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Teaching languages in primary schools using educational technologies: Experiences of primary-school language teachers in Vietnam

Using educational technologies (ETs) in classrooms to teach languages in primary education has become increasingly popular worldwide in the last few decades. In Vietnam, since 2000, the government and the Vietnam Ministry of Education and Training (VMOET) have also encouraged teachers at all levels of education, including primary education, to use ET to support their teaching. The VMOET has created opportunities for teachers to improve their teaching with ET integration, with some teacher professional development (TPD) being offered. Thus, primary school language teachers in Vietnam have different experiences of using ET as well as the ET teacher professional development activities being provided. There have been a number of studies on teachers’ experiences of using ET and ET TPD in higher levels of education in Vietnam but few at the primary level, especially in language teaching. Therefore, this study examines the experiences of primary school language teachers and makes suggestions for teachers, school leaders, and policy makers to improve the quality of ET TPD activities, and thus the effectiveness of ET use in language classrooms. The research method used in this study to gain an insight into the teachers’ experience is a mixed-method approach under the lens of hermeneutic phenomenology. First, teachers of languages in primary schools were surveyed to identify the more specific phenomena to study. Then, I interviewed primary school principals, school technology coordinators, and individual teachers about their lived experiences of applying ET in their teaching to have a deeper understanding of their experience. I also analysed documents such as teachers’ e-lesson plans, school policies, and government policy to address the aim. There are three key findings of this study. First, the language teachers in this study experienced the use of a limited range of ET including both personal and school-owned ET, but most had a positive attitude and made judicious use of the ETs most of the time. Second, they experienced using ET with a teacher-centred approach, which means ET was substituted for printed materials and chalk and board tools to present the language e-lessons, although the VMOET was advocating for a more student-centred teaching approach with ET support. Third, these teachers had differing perceptions of the two types of ET TPD available. The formal TPD activities were not equally accessed, nor practical enough to address teacher needs, and any learning was not shared formally with colleagues; whereas, the language teacher's informal TPD activities were useful and met the teachers’ needs. These findings may be of use to teachers, school technology coordinators, and school leaders as confirmation of teachers’ predominantly positive perceptions of ET use and that they endeavour to use ET according to their availability and the language learning purpose for the teachers’ lessons. These findings affirm a shift in research attention from ET integration generally to a focus on curriculum specific subject use of ET for teaching and learning. Further recommendations include that the VMOET TPD programmes become more learner-centred to meet the needs of the teachers attending. Overall, these results confirm the need for bridging the gap between policy and the practice of using ET in language teaching in the primary education sector in Vietnam.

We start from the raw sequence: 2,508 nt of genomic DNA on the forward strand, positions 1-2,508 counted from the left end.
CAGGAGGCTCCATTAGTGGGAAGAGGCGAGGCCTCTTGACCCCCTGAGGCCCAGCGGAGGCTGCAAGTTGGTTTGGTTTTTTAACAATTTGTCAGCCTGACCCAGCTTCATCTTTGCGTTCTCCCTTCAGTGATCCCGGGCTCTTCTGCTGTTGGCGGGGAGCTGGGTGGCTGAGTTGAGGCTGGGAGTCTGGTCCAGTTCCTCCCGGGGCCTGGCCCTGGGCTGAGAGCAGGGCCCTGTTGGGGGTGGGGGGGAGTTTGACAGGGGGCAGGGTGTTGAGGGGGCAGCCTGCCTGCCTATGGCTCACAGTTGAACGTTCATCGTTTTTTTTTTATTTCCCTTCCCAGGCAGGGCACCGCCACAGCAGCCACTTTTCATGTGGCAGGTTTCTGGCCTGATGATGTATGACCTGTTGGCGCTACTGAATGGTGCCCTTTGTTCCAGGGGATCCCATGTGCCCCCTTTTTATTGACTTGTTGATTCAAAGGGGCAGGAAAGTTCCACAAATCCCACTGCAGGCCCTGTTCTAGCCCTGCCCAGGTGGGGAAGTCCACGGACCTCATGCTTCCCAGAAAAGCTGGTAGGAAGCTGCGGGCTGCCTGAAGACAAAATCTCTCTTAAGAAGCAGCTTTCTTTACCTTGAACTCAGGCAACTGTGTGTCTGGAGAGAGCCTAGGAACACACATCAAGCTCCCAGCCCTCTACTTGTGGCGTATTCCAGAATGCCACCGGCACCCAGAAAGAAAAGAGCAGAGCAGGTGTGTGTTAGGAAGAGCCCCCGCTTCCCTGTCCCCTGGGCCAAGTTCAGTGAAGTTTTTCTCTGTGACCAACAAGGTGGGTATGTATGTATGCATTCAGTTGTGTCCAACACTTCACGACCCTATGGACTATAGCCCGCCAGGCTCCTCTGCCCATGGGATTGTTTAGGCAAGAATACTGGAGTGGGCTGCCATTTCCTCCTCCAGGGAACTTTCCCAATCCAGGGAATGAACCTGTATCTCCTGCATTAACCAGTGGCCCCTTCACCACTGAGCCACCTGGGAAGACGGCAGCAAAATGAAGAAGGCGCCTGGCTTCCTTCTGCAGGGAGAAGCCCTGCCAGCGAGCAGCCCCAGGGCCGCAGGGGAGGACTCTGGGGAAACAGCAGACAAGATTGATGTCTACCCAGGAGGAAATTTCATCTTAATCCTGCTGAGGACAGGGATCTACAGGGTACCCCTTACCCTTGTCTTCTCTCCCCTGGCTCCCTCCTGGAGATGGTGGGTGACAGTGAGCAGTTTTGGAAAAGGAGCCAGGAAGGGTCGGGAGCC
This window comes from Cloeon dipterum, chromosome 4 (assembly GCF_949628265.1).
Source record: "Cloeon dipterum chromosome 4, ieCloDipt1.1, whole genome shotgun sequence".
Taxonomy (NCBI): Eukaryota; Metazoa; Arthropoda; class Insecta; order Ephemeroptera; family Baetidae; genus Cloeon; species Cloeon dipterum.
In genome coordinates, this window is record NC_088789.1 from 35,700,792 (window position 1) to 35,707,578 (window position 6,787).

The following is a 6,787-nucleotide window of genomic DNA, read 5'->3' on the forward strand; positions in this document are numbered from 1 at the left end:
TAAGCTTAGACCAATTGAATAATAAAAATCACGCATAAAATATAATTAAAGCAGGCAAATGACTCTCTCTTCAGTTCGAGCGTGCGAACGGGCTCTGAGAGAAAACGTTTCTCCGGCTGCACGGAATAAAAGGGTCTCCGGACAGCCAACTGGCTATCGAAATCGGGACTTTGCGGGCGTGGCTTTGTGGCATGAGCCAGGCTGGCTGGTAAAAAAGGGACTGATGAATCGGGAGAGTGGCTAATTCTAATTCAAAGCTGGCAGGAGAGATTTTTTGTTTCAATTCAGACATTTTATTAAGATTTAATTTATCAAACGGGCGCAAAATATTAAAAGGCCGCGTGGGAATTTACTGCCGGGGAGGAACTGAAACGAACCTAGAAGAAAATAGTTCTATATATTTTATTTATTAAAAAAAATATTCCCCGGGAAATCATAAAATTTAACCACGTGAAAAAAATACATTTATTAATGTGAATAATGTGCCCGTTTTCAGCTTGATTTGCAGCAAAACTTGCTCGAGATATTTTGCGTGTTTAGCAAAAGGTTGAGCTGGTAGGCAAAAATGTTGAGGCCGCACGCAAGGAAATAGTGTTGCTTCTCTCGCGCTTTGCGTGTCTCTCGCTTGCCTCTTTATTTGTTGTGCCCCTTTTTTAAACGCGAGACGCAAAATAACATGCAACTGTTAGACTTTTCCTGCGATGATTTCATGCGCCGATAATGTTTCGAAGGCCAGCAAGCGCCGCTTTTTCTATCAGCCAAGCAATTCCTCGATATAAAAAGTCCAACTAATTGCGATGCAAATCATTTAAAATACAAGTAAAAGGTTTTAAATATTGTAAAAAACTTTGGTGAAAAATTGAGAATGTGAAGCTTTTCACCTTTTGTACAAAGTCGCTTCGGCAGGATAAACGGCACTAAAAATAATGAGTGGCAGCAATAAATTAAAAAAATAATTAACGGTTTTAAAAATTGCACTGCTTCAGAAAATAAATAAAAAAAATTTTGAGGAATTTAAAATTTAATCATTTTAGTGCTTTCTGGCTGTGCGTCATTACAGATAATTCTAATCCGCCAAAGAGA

Type of thesis
The University of Waikato
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